Minigrid use expands but regulation hampers sector 

An August 2020 report finds that in rural areas minigrid connections can be significantly less expensive than state-run utilities but red tape is holding back their growth. David Thomas looks at the findings


A report from the African Minigrid Developers Association finds that in rural areas minigrid connections can be significantly less expensive than state-run utilities but red tape is holding back their growth. David Thomas looks at the findings

Minigrid connections in Africa are expanding exponentially and costs have decreased for developers, but regulation continues to hamper sector growth, according to research from an industry body. 

In its Benchmarking Africa’s Minigrids report, the African Minigrid Developers Association (AMDA) reports that connection numbers increased from under 2,000 in 2016 to over 42,000 in 2019 as donor funding increased, with the most growth in East Africa, providing over 250,000 people, businesses and community facilities with energy. The association surveyed 12 countries and 28 companies.  

A minigrid is an off-grid electricity distribution network involving small-scale electricity generation, usually disconnected from utility-scale grids. Their popularity has increased in Africa as rural communities long-neglected by inefficient national grid systems demand new sources of electricity.

Significant savings 

The sector’s growth coincided with falling costs, with the average price per connection falling from $1,555 at the beginning of the reporting period in 2014 to $733 in 2019. Established developers were able to reduce capex pricing by 57% over the reporting period, while the cost for new companies entering the market reduced by 33%.  

The AMDA claims that with installed costs of $733 per connection, minigrids are significantly less expensive in rural areas than national utilities, which they say cost at least $1,500 per connection. Yet minigrids are hampered by slow regulatory processes which take on average more than one year per site.  

“With the World Bank estimating that Africa requires 140,000 minigrids, regulation represents an enormous barrier to sector growth and to SDG 7. Neither will be achievable without the urgent development and adoption of more automated and bundled approval processes that allow for higher volumes of approvals at greatly increased speeds,” says the report.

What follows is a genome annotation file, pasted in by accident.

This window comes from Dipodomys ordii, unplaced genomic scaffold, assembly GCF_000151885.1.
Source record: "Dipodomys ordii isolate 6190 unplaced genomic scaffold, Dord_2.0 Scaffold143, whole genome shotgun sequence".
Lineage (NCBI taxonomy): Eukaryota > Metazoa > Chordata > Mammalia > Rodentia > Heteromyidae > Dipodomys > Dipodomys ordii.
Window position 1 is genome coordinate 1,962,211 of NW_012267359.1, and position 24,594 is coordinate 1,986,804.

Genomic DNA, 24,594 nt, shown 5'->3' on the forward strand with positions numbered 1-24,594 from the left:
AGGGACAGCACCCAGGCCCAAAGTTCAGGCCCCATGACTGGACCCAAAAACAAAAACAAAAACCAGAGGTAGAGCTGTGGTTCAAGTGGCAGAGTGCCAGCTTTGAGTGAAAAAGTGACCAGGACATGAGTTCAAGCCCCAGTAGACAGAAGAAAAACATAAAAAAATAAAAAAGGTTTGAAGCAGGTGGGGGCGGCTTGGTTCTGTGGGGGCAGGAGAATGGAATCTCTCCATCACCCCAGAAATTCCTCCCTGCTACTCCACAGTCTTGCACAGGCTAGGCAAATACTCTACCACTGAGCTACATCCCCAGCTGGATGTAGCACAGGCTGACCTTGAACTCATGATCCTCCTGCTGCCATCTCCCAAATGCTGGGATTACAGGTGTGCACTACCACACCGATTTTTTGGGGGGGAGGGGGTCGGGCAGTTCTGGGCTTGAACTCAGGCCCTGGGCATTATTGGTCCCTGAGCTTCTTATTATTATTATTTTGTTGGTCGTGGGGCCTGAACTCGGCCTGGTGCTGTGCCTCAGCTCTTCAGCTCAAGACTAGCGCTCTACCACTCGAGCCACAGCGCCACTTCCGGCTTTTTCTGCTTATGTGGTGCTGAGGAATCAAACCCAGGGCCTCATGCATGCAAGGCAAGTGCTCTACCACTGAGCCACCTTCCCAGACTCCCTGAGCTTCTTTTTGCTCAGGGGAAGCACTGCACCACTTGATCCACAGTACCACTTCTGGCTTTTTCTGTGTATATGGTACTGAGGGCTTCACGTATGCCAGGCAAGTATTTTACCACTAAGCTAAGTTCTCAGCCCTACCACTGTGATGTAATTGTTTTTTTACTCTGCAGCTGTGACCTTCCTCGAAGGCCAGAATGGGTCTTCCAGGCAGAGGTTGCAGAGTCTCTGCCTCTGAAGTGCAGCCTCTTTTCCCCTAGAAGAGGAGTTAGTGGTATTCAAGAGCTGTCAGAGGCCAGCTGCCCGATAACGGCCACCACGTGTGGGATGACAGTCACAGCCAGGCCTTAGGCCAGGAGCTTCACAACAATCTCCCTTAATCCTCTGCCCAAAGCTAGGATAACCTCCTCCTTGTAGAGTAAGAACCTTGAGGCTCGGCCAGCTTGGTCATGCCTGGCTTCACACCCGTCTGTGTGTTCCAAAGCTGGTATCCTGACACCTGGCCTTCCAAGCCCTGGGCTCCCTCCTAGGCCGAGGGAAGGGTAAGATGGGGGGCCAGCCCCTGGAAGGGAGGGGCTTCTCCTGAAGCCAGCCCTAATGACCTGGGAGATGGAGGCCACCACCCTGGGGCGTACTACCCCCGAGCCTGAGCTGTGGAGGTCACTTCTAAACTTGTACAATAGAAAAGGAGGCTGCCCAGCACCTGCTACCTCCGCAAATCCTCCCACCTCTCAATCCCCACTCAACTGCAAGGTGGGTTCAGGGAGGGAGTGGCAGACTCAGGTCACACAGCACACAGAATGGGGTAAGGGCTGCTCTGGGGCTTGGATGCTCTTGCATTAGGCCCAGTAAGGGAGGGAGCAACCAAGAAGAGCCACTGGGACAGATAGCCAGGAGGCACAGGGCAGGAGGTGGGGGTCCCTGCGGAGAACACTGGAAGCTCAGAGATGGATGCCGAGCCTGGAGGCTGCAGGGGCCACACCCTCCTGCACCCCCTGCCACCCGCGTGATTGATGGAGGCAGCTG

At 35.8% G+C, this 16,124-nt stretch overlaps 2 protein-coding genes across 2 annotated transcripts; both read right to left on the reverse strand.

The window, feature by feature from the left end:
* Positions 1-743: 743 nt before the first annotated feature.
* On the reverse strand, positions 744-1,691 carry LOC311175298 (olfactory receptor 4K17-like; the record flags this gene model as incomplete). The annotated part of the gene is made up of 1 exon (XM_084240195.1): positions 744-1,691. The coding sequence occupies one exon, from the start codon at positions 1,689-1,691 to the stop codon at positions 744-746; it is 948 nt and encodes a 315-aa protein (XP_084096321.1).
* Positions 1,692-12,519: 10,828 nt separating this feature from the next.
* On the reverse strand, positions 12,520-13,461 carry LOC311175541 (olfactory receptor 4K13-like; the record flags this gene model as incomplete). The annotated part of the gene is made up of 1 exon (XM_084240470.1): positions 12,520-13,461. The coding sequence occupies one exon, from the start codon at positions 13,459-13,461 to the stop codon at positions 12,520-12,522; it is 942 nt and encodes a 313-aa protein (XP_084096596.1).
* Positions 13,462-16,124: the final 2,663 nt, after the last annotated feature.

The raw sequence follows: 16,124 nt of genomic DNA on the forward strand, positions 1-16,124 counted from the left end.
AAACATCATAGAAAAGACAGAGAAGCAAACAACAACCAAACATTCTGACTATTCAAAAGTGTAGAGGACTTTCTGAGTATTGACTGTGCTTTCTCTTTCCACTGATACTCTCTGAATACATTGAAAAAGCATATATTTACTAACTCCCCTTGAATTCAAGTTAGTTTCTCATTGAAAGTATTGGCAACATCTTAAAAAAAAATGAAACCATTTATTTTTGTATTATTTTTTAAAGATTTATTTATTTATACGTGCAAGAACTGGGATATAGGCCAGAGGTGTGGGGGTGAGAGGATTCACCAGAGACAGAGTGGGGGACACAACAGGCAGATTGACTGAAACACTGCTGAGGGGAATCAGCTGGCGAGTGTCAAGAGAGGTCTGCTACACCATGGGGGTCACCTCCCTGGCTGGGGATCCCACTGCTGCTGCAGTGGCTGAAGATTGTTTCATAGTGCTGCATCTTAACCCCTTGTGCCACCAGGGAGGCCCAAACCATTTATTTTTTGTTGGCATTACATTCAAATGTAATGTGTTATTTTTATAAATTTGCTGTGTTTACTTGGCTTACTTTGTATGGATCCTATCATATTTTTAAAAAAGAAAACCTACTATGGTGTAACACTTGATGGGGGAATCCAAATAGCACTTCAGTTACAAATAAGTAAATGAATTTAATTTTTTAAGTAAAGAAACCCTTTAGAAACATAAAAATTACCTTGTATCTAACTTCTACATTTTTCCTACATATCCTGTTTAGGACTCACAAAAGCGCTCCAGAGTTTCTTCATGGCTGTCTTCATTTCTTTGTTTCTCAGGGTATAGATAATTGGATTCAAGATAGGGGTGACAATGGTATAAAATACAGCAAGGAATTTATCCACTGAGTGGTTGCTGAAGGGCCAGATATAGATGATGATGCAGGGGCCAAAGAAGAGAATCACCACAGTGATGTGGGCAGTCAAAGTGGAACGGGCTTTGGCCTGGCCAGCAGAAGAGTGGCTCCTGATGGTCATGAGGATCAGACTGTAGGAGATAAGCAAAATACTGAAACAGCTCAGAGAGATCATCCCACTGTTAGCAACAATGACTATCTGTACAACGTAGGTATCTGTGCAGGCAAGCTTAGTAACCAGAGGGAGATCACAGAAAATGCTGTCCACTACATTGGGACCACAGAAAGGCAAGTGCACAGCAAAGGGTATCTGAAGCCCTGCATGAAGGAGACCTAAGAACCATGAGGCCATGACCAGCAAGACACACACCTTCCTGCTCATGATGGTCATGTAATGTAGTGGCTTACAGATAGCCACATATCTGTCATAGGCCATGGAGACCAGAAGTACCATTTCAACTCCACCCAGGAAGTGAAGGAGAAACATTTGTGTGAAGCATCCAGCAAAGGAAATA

Call for a collaborative response 

Another problem is low energy consumption among African consumers. The average consumption per customer is only 6.1 kWh per month across the continent, making it difficult to cover operational costs for residential consumers, let alone secure a return on investment. Minigrid average revenues per user remain low, at under $5 on average across all customer categories on the continent. 

“Because of this systemic challenge, bankability will remain elusive until a systemic, long-term collaborative response from minigrid companies, the donor community and national governments is deployed at scale… experience shows that ideally, a broad-scale demand-growth program would likely need be a combination of micro-finance (for appliance purchases), micro-entrepreneurship training (ensuring appliances and small businesses are increasing incomes) and agricultural extension work (minigrid sites and customers will remain largely agrarian for some time).” 

The organisation calls for additional public funding to support the sector’s growth.  

“Overall, the African minigrid market is behaving predictably both as a nascent industry, with significant price reductions emerging as investments increase, and also as a rural electrification sector, in that public funding has proven an essential catalyst to bring in private investors and kickstart cost reductions through the scale-up process. Logic holds that continued public support will see continued scale-up and price reductions.” 

Read more about minigrids

Mini grids: a boon, given the right support

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